Timeless beauty

NEWLY-CROWNED Miss Universe Japan 2018 Yuumi Kato was recently in Malaysia for an exclusive preview of Uniqlo Autumn/Winter ’18 collection.

I had the opportunity to chat with the lovely model-actress, who previously lived in Malaysia between the ages of five and 16.

She spoke about her upbringing, and her journey to becoming Miss Universe Japan.

As she sat across the table, she flashed an infectious smile that, coupled with her genteel personality, showcased her natural charm to perfection.

Her individual style effortlessly embodies Uniqlo's code of aesthetics – casual yet universal, trendy yet timeless, functional yet comfortable.

Kato herself values simplicity, preferring thoughtful and modern details over extravagant ensembles.

Now, she wants to show the world that beauty isn’t just all about appearance.

Why did you start modelling?

I started modelling at the age of 19 in Japan because of my mum. She used to be a model when she was younger, and she suggested that I try it out.

What is your definition of beauty?

Everyone can be beautiful if you don't give up. Before involving myself in Miss Universe Japan, I was deemed to be a very ‘boyish girl’, I like to be in the great outdoors and spend time amongst nature.

Right after I was selected to be a part of the beauty pageant, I realised [I could not afford to] get lazy ... Every time after I shower, I have to moisturise my face and slather some lotion on my skin, but if I ever get lazy and stop doing it, it’ll be the end of my beauty.

How does a beauty pageant find a place in society?

Everyone has to know that having the title – Miss Universe Japan – isn’t just about the physical looks, it’s the inside that counts. It’s about how strong your mentality is, how intelligent you are, and what kind of story you can tell the audience.

What do you wish more people knew about you?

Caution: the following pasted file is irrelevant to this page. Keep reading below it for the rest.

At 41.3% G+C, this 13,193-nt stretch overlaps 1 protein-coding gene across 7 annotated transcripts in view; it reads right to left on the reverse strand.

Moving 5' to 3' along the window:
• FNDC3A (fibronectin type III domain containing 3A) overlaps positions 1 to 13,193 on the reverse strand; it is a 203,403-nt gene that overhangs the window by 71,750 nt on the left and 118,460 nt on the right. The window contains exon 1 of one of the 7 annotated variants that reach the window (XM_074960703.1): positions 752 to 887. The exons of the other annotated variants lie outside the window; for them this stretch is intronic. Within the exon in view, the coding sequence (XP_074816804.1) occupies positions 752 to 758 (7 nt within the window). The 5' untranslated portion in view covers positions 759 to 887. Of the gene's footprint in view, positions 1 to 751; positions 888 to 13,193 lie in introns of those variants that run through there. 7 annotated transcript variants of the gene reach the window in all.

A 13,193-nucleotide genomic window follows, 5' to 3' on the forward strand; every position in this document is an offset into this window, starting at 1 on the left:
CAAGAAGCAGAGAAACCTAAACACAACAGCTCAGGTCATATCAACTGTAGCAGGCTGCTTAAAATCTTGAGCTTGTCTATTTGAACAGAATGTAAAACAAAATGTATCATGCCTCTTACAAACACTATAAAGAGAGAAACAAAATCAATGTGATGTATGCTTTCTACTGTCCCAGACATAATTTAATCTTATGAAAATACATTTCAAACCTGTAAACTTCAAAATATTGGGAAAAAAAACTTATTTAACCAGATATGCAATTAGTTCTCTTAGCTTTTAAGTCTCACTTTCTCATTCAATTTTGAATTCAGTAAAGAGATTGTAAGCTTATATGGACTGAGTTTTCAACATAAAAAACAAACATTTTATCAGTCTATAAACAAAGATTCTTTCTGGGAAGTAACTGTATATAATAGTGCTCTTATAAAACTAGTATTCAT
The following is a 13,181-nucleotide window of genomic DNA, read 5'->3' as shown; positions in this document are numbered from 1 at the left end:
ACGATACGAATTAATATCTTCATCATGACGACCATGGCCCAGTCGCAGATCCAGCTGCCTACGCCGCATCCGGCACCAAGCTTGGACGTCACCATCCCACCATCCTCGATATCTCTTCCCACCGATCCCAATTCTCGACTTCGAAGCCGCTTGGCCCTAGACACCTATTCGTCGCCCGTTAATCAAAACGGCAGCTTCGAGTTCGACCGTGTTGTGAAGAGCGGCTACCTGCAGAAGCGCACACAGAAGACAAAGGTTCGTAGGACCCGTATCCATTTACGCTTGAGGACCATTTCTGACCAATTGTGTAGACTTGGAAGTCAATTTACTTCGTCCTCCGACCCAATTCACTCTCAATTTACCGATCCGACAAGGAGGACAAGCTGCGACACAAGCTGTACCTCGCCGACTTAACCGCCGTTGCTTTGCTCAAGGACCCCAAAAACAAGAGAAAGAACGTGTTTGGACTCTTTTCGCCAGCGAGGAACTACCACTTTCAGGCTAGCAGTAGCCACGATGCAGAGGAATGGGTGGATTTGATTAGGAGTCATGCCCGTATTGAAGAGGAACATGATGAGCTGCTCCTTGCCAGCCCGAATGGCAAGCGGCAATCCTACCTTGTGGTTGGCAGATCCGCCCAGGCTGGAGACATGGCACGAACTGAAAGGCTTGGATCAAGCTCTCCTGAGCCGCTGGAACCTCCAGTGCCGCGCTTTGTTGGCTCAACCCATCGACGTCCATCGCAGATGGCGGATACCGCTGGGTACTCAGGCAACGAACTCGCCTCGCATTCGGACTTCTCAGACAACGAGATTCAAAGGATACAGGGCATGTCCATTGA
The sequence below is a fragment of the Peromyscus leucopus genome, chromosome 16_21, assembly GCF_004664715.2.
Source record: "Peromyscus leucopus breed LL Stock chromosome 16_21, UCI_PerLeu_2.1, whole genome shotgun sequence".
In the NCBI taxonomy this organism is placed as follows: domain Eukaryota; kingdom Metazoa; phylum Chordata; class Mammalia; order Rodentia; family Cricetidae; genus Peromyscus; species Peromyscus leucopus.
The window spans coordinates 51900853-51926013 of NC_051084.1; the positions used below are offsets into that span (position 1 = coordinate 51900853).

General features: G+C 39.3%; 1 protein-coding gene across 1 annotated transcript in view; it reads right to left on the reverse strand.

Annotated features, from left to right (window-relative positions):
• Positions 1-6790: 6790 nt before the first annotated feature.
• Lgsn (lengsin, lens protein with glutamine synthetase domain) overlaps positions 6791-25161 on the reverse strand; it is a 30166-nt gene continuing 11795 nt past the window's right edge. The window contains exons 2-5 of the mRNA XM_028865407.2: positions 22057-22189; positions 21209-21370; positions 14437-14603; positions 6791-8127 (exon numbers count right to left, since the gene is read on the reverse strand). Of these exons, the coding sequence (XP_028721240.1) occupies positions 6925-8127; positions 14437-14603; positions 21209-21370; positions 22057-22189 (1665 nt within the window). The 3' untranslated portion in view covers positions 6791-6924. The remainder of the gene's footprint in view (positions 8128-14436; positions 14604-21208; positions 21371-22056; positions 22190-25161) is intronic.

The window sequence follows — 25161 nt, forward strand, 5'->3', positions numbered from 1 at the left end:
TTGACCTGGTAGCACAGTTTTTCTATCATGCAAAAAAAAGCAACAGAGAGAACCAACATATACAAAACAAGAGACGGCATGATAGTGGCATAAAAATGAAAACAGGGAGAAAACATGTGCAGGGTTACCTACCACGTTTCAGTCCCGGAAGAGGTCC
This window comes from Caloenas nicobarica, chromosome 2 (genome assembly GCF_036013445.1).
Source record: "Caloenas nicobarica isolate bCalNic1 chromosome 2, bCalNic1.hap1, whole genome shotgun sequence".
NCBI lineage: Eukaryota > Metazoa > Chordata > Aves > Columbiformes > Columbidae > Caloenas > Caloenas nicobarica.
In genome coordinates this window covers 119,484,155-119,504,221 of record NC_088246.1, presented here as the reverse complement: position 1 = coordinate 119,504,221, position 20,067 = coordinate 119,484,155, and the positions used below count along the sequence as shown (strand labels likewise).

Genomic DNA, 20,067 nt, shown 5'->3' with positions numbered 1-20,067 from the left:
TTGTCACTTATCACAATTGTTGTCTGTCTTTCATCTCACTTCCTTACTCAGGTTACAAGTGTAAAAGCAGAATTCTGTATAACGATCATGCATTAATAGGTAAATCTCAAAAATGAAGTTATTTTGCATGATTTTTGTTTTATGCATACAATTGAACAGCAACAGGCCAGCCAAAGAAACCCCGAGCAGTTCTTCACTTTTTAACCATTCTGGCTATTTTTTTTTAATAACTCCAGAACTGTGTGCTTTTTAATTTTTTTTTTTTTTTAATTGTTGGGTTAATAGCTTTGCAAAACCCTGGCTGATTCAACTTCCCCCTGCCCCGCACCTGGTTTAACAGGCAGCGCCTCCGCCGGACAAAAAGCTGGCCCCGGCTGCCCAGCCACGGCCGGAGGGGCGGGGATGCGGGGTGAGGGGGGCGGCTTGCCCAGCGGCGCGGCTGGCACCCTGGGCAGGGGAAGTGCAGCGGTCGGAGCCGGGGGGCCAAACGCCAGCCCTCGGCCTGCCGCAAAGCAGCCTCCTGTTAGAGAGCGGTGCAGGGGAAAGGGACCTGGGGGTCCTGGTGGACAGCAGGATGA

Having lived in Malaysia for 10 years, many think I know nothing about Japanese culture.

But when I was 16 years old, I went back to Japan to learn about Japanese traditional culture and tea servings.

During my stay at a tea ceremony house, I had to wake up as early as 5am to clean the house and prepare everything.

With the title of Miss Universe Japan, I realised my mission is to serve as a bridge between Malaysia and Japan ... I want to tell the world of the charm of Japan.

How would you describe your style, and what does it say about you?

The truth is I don’t actually like all the sparkly dresses [that I wore during the pageant]. I’m more of an outdoor person, so I always like to be in comfortable clothing.

What is your first memory of Uniqlo?

I remember when Uniqlo first opened in Malaysia at Fahrenheit 88. That time I was just about to go back to Japan, so I felt really glad that Uniqlo had finally expanded into Malaysia.

I wanted to buy something, but after seeing the ridiculously long queue outside the store I decided not to. After all, I can always buy it in Japan.

Luckily, there was a Uniqlo store just 10 minutes walk from my house [in Japan].

I love its AIRism clothing, because I tend to sweat a lot during summer. And because I’m so used to tropical weather and not used to the winter season in Japan, I’ll always wear HEATTECH to keep myself warm. I find it to be [light], and extremely comfortable for everyday wear.

What was the best advice someone has given you?

My life changed when I was 14 years old. I got bullied in school, and I couldn’t go out from the house to attend classes most of the time.

My parents always told me not to give up in that situation, or in anything I do. They showed tremendous support [and helped me become] who I am today.

[Even] a person like myself, who did not receive enough education [about pageants] can still become Miss Universe Japan.

Whatever you do, don’t give up, because that’s the most important thing in life.